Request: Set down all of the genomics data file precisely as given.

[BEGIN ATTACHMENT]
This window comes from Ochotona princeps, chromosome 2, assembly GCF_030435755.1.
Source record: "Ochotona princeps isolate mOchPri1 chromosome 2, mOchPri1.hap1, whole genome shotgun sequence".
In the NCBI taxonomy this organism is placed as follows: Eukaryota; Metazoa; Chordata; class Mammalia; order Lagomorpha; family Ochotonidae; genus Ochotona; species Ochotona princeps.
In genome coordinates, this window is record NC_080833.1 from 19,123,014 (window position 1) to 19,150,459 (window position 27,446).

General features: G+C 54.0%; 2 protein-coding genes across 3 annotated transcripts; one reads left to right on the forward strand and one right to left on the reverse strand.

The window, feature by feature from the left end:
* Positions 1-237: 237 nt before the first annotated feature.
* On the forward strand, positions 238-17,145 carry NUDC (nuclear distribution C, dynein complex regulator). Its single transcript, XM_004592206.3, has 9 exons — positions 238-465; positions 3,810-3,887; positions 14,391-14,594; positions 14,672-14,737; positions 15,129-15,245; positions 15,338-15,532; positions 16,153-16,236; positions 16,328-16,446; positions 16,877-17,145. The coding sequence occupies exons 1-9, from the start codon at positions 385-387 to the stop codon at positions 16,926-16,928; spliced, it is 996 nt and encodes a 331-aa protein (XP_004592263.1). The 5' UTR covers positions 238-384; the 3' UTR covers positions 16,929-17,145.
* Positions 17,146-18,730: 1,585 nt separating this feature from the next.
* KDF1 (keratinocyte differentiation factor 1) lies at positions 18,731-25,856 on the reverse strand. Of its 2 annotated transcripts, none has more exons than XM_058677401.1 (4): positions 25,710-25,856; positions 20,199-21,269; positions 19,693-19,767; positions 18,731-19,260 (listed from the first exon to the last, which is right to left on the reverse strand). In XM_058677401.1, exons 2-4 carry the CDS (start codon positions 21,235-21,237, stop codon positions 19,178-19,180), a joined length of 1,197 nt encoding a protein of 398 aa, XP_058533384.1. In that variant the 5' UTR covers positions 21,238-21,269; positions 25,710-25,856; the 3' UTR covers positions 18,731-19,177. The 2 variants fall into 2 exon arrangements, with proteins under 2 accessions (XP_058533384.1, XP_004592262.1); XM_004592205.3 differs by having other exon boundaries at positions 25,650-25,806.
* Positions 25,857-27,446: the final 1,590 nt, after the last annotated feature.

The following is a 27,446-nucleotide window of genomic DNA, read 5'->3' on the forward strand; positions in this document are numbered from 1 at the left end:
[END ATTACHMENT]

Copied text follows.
This window comes from Ochotona princeps, chromosome 2, assembly GCF_030435755.1.
Source record: "Ochotona princeps isolate mOchPri1 chromosome 2, mOchPri1.hap1, whole genome shotgun sequence".
In the NCBI taxonomy this organism is placed as follows: Eukaryota; Metazoa; Chordata; class Mammalia; order Lagomorpha; family Ochotonidae; genus Ochotona; species Ochotona princeps.
In genome coordinates, this window is record NC_080833.1 from 19,123,014 (window position 1) to 19,150,459 (window position 27,446).

General features: G+C 54.0%; 2 protein-coding genes across 3 annotated transcripts; one reads left to right on the forward strand and one right to left on the reverse strand.

The window, feature by feature from the left end:
* Positions 1-237: 237 nt before the first annotated feature.
* On the forward strand, positions 238-17,145 carry NUDC (nuclear distribution C, dynein complex regulator). Its single transcript, XM_004592206.3, has 9 exons — positions 238-465; positions 3,810-3,887; positions 14,391-14,594; positions 14,672-14,737; positions 15,129-15,245; positions 15,338-15,532; positions 16,153-16,236; positions 16,328-16,446; positions 16,877-17,145. The coding sequence occupies exons 1-9, from the start codon at positions 385-387 to the stop codon at positions 16,926-16,928; spliced, it is 996 nt and encodes a 331-aa protein (XP_004592263.1). The 5' UTR covers positions 238-384; the 3' UTR covers positions 16,929-17,145.
* Positions 17,146-18,730: 1,585 nt separating this feature from the next.
* KDF1 (keratinocyte differentiation factor 1) lies at positions 18,731-25,856 on the reverse strand. Of its 2 annotated transcripts, none has more exons than XM_058677401.1 (4): positions 25,710-25,856; positions 20,199-21,269; positions 19,693-19,767; positions 18,731-19,260 (listed from the first exon to the last, which is right to left on the reverse strand). In XM_058677401.1, exons 2-4 carry the CDS (start codon positions 21,235-21,237, stop codon positions 19,178-19,180), a joined length of 1,197 nt encoding a protein of 398 aa, XP_058533384.1. In that variant the 5' UTR covers positions 21,238-21,269; positions 25,710-25,856; the 3' UTR covers positions 18,731-19,177. The 2 variants fall into 2 exon arrangements, with proteins under 2 accessions (XP_058533384.1, XP_004592262.1); XM_004592205.3 differs by having other exon boundaries at positions 25,650-25,806.
* Positions 25,857-27,446: the final 1,590 nt, after the last annotated feature.

The following is a 27,446-nucleotide window of genomic DNA, read 5'->3' on the forward strand; positions in this document are numbered from 1 at the left end: